FRANKFURT • Europe’s largest economy showed signs it’s still resilient as unemployment fell to a record low despite weaker business sentiment and activity across the region.
Germany’s jobless rate unexpectedly fell to 5% in November from 5.1%, and the number of people out of work slid by 16,000 compared to an estimated decline of 10,000 in a Bloomberg survey. The report backs the Bundesbank’s view that the economy is rebounding from a summer contraction, and will bolster the European Central Bank’s belief that wage pressures are mounting.
The data support the narrative that German domestic demand will continue to buoy momentum even after the auto industry faced setbacks and exporters took a hit amid trade uncertainty. Germany’s Bundesbank foresees a “fairly strong” expansion in the final three months of 2018 after a contraction in the third quarter (3Q), with private consumption as a major driver.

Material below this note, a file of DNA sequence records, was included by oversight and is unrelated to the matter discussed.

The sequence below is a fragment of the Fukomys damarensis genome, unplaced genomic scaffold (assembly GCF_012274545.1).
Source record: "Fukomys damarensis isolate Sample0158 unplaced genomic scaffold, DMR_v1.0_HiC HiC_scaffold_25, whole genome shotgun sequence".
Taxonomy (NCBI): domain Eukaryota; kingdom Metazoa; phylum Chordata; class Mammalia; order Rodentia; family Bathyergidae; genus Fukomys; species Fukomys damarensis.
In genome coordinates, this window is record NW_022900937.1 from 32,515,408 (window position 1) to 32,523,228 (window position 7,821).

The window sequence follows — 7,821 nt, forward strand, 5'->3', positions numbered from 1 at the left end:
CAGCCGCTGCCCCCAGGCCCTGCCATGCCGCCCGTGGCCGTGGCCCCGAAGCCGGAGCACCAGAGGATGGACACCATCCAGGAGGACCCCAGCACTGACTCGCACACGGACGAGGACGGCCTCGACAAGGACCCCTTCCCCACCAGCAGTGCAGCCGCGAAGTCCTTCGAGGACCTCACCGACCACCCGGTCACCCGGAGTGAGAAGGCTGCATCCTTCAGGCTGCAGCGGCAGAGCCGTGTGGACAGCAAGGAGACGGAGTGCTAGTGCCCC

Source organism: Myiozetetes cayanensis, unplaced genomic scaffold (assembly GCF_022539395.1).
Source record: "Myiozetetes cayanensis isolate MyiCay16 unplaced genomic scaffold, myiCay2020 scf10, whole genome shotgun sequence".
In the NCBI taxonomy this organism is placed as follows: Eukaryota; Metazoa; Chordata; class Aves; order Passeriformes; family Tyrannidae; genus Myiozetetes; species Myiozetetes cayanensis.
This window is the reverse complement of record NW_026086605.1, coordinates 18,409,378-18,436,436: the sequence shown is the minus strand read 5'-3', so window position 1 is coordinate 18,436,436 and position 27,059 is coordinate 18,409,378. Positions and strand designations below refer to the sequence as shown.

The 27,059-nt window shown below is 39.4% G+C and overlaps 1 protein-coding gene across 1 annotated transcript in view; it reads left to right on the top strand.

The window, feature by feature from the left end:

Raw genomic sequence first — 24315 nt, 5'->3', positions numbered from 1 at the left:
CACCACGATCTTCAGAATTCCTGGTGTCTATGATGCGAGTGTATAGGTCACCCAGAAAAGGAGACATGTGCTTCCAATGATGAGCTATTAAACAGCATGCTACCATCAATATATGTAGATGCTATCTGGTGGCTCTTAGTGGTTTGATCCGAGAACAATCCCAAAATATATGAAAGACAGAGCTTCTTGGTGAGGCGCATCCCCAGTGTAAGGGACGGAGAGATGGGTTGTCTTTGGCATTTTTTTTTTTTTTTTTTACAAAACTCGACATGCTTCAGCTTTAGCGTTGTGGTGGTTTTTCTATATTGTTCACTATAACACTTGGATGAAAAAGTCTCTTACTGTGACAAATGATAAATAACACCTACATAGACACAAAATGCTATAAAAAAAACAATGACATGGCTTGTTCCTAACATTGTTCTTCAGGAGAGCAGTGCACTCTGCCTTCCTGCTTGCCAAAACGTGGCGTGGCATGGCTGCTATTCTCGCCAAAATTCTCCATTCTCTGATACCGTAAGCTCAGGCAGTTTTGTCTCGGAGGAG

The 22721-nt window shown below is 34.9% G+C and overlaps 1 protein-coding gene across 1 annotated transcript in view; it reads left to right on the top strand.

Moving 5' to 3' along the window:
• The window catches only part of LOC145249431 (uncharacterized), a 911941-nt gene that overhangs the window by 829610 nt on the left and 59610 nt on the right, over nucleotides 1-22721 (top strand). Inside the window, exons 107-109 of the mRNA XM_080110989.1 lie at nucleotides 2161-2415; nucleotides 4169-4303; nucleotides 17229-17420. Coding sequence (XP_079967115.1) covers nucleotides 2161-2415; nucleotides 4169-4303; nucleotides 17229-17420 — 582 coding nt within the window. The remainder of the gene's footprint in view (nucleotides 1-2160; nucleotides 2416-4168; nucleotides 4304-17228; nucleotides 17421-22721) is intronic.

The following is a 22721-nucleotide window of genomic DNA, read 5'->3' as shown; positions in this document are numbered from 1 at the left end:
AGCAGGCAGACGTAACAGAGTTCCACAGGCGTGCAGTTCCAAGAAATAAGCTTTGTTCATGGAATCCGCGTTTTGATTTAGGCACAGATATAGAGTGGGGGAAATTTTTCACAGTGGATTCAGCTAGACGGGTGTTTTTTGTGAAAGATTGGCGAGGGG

Still, business confidence soured in November and a Purchasing Managers’ Index signalled private-sector growth is the weakest in almost four years. Unemployment dropped by 9,000 in west Germany and by 7,000 in the eastern part The global economy headed into the final stretch of 2018 in weakened shape, and the OECD said tax cuts and a spending splurge would be needed in case of a sharp downturn because central banks have nothing left in the tank.
Earlier in the day, neighbouring Switzerland reported a surprise economic 0.2% contraction in the 3Q, in part because of a drag on trade. — Bloomberg